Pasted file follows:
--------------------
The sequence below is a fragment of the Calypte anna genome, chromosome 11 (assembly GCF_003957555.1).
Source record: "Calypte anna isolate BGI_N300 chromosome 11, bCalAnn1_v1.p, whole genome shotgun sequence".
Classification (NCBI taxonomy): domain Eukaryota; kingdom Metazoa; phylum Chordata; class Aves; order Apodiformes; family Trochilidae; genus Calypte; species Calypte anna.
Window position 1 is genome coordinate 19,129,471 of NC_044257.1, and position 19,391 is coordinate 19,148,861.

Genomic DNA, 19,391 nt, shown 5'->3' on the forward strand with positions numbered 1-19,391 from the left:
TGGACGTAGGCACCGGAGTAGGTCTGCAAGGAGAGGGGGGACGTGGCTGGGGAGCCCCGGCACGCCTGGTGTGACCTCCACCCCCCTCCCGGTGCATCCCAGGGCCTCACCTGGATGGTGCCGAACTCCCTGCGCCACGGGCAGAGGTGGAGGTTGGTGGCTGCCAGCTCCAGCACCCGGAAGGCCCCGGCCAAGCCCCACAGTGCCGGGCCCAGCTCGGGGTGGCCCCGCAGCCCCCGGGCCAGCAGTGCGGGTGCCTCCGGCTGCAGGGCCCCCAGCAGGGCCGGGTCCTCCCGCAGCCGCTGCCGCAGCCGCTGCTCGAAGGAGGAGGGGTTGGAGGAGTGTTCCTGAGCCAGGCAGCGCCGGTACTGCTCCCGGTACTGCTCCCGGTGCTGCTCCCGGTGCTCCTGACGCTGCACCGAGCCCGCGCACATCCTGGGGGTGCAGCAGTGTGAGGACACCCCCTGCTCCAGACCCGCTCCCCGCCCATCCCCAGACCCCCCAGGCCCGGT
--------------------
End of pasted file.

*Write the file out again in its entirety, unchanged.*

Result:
The sequence below is a fragment of the Calypte anna genome, chromosome 11 (assembly GCF_003957555.1).
Source record: "Calypte anna isolate BGI_N300 chromosome 11, bCalAnn1_v1.p, whole genome shotgun sequence".
Classification (NCBI taxonomy): domain Eukaryota; kingdom Metazoa; phylum Chordata; class Aves; order Apodiformes; family Trochilidae; genus Calypte; species Calypte anna.
Window position 1 is genome coordinate 19,129,471 of NC_044257.1, and position 19,391 is coordinate 19,148,861.

Genomic DNA, 19,391 nt, shown 5'->3' on the forward strand with positions numbered 1-19,391 from the left:
TGGACGTAGGCACCGGAGTAGGTCTGCAAGGAGAGGGGGGACGTGGCTGGGGAGCCCCGGCACGCCTGGTGTGACCTCCACCCCCCTCCCGGTGCATCCCAGGGCCTCACCTGGATGGTGCCGAACTCCCTGCGCCACGGGCAGAGGTGGAGGTTGGTGGCTGCCAGCTCCAGCACCCGGAAGGCCCCGGCCAAGCCCCACAGTGCCGGGCCCAGCTCGGGGTGGCCCCGCAGCCCCCGGGCCAGCAGTGCGGGTGCCTCCGGCTGCAGGGCCCCCAGCAGGGCCGGGTCCTCCCGCAGCCGCTGCCGCAGCCGCTGCTCGAAGGAGGAGGGGTTGGAGGAGTGTTCCTGAGCCAGGCAGCGCCGGTACTGCTCCCGGTACTGCTCCCGGTGCTGCTCCCGGTGCTCCTGACGCTGCACCGAGCCCGCGCACATCCTGGGGGTGCAGCAGTGTGAGGACACCCCCTGCTCCAGACCCGCTCCCCGCCCATCCCCAGACCCCCCAGGCCCGGT